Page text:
16.4% .030 0.49
Impulse 0150 (N·s) 10.5% 5.6 .900 0.4% .937 0.01 10.8% 5.3 .879
7.0% .146 0.28
Impulse0250 (N·s) 9.1% 10.1 .904 +0.3% .942 0.01
7.5% 7.7 .925
3.5% .311 0.16
RFD050 (N·s1) 12.4% 778 .898 0.6% .906 0.02 14.8% 841 .823
10.5% .115 0.38
RFD0150 (N·s1) 8.9% 318 .907 +0.4% .923 0.02
6.5% 218 .940
2.6% .411 0.21
RFD0250 (N·s1) 7.1% 173 .930 +0.3% .925 0.01
4.6% 102 .967
0.1% .958 0.01
RFDmax (N·s1) 16.9% 1548 .891 0.2% .975 0.01 22.9% 1864 .717 17.3% .106 0.45
SEM: standard error of measurement, CV: SEM expressed as a coefficient of variation, ICC: intraclass
correlation coefficient, Diff: percentage of change between the average records of each session, p-
value: t-test significance, ES: Hedge’s g effect size.
The development of practical methods to obtain reliable RFD and impulse parameters from
sport-related actions is an ongoing challenge in sport practice [9,10], since they may inform about the
neural efficiency of motor skill performance [8]. According to our findings, RFD and impulse at 0–
150 ms and 0–250 ms can be measured with sufficient reliability (CV < 10 %) after one familiarization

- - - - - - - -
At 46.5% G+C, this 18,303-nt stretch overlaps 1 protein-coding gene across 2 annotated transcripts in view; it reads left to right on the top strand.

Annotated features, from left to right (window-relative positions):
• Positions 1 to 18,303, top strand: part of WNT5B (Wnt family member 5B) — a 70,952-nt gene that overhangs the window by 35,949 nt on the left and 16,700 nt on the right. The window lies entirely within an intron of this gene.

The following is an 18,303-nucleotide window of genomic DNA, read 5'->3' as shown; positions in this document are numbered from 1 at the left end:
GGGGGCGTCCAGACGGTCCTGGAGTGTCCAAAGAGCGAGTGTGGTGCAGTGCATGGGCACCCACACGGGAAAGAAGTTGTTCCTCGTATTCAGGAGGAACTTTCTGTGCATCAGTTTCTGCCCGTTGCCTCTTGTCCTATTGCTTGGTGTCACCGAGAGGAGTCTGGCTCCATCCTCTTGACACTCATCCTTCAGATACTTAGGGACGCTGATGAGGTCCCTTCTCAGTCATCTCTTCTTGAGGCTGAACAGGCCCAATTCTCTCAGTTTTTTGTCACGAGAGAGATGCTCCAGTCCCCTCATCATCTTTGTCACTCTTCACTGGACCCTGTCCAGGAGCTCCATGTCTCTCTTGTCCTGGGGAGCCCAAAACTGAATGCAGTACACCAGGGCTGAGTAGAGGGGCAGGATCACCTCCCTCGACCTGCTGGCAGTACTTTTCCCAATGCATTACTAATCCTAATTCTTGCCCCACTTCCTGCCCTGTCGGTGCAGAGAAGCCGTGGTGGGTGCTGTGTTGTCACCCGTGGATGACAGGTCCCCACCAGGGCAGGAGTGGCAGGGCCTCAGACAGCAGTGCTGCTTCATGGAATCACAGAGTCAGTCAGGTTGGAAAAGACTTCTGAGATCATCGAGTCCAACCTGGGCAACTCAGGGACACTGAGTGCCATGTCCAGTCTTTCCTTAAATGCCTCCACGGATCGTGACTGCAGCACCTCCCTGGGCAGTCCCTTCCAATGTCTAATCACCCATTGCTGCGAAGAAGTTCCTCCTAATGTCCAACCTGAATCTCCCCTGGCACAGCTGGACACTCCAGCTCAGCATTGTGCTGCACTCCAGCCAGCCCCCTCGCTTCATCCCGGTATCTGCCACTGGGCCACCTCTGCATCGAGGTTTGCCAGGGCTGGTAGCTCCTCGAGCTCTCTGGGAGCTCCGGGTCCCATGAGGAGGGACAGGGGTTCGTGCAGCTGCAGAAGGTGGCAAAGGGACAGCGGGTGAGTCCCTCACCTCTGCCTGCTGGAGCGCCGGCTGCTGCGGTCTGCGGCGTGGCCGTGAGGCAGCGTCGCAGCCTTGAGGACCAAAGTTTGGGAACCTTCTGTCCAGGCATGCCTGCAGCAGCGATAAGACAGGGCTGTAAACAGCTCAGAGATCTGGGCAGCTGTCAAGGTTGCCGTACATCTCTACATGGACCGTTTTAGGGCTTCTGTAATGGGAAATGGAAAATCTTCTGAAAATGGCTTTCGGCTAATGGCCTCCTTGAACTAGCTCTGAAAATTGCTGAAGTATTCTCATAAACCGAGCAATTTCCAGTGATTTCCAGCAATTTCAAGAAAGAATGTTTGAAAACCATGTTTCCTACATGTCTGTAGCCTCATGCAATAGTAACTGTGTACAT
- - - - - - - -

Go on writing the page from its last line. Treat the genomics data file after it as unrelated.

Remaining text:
session during the isometric knee extension tests, with better results if filtering the data. These good
results were automatically obtained using a portable low-cost force sensor at 80 Hz which make
possible to easily reproduce this assessment in both athletic and clinic (e.g., hospitals, rehabilitation
centres or nursing homes) environments. In contrast, the lower reliability even with fitted data (CV
~ 14%) found in earlier phases of contractions (0–50 ms) suggests the need of higher sampling rate
equipment and/or experienced participants. This is in line with Buckthorpe et al. [21] who found
good within-participants reliability from 100 ms onward but high variation up to CV = 19% at earlier
phases (RFD0–50 and impulse0–50) during a rapid, isometric knee extension test after familiarization.
Since we used a much lower sampling rate (80 Hz vs. 2000 Hz), the current improvements could be